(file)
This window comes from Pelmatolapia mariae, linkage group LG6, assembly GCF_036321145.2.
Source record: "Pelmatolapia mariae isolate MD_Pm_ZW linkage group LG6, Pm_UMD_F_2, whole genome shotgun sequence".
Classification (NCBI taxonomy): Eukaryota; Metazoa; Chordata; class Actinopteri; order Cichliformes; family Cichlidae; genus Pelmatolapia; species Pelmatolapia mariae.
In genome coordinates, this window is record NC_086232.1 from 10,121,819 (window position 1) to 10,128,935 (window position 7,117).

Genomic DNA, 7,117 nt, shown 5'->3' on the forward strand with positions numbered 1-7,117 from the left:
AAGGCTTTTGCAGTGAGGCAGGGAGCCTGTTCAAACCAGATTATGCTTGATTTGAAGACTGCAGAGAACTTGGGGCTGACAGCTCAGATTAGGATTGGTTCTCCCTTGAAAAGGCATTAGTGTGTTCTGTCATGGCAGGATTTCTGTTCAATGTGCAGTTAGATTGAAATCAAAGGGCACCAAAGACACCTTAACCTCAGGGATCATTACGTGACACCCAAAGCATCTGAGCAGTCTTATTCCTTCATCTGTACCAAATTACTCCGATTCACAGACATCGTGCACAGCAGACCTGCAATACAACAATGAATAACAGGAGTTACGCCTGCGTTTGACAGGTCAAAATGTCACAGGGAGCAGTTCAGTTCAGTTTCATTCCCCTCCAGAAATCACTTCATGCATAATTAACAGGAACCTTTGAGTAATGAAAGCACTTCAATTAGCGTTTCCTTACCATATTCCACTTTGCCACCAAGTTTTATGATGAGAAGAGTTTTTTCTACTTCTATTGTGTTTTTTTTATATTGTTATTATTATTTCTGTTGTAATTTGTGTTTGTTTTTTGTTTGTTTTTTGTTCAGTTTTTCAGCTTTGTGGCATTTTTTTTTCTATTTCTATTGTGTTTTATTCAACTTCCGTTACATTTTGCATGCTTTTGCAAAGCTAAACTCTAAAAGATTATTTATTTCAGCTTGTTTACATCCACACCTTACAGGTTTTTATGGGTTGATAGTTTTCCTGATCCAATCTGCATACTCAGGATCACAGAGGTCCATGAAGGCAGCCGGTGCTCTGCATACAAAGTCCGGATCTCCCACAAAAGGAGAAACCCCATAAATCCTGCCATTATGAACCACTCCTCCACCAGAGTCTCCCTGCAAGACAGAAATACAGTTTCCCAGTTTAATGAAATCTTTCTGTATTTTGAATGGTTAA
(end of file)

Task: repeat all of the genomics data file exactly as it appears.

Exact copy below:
This window comes from Pelmatolapia mariae, linkage group LG6, assembly GCF_036321145.2.
Source record: "Pelmatolapia mariae isolate MD_Pm_ZW linkage group LG6, Pm_UMD_F_2, whole genome shotgun sequence".
Classification (NCBI taxonomy): Eukaryota; Metazoa; Chordata; class Actinopteri; order Cichliformes; family Cichlidae; genus Pelmatolapia; species Pelmatolapia mariae.
In genome coordinates, this window is record NC_086232.1 from 10,121,819 (window position 1) to 10,128,935 (window position 7,117).

Genomic DNA, 7,117 nt, shown 5'->3' on the forward strand with positions numbered 1-7,117 from the left:
AAGGCTTTTGCAGTGAGGCAGGGAGCCTGTTCAAACCAGATTATGCTTGATTTGAAGACTGCAGAGAACTTGGGGCTGACAGCTCAGATTAGGATTGGTTCTCCCTTGAAAAGGCATTAGTGTGTTCTGTCATGGCAGGATTTCTGTTCAATGTGCAGTTAGATTGAAATCAAAGGGCACCAAAGACACCTTAACCTCAGGGATCATTACGTGACACCCAAAGCATCTGAGCAGTCTTATTCCTTCATCTGTACCAAATTACTCCGATTCACAGACATCGTGCACAGCAGACCTGCAATACAACAATGAATAACAGGAGTTACGCCTGCGTTTGACAGGTCAAAATGTCACAGGGAGCAGTTCAGTTCAGTTTCATTCCCCTCCAGAAATCACTTCATGCATAATTAACAGGAACCTTTGAGTAATGAAAGCACTTCAATTAGCGTTTCCTTACCATATTCCACTTTGCCACCAAGTTTTATGATGAGAAGAGTTTTTTCTACTTCTATTGTGTTTTTTTTATATTGTTATTATTATTTCTGTTGTAATTTGTGTTTGTTTTTTGTTTGTTTTTTGTTCAGTTTTTCAGCTTTGTGGCATTTTTTTTTCTATTTCTATTGTGTTTTATTCAACTTCCGTTACATTTTGCATGCTTTTGCAAAGCTAAACTCTAAAAGATTATTTATTTCAGCTTGTTTACATCCACACCTTACAGGTTTTTATGGGTTGATAGTTTTCCTGATCCAATCTGCATACTCAGGATCACAGAGGTCCATGAAGGCAGCCGGTGCTCTGCATACAAAGTCCGGATCTCCCACAAAAGGAGAAACCCCATAAATCCTGCCATTATGAACCACTCCTCCACCAGAGTCTCCCTGCAAGACAGAAATACAGTTTCCCAGTTTAATGAAATCTTTCTGTATTTTGAATGGTTAA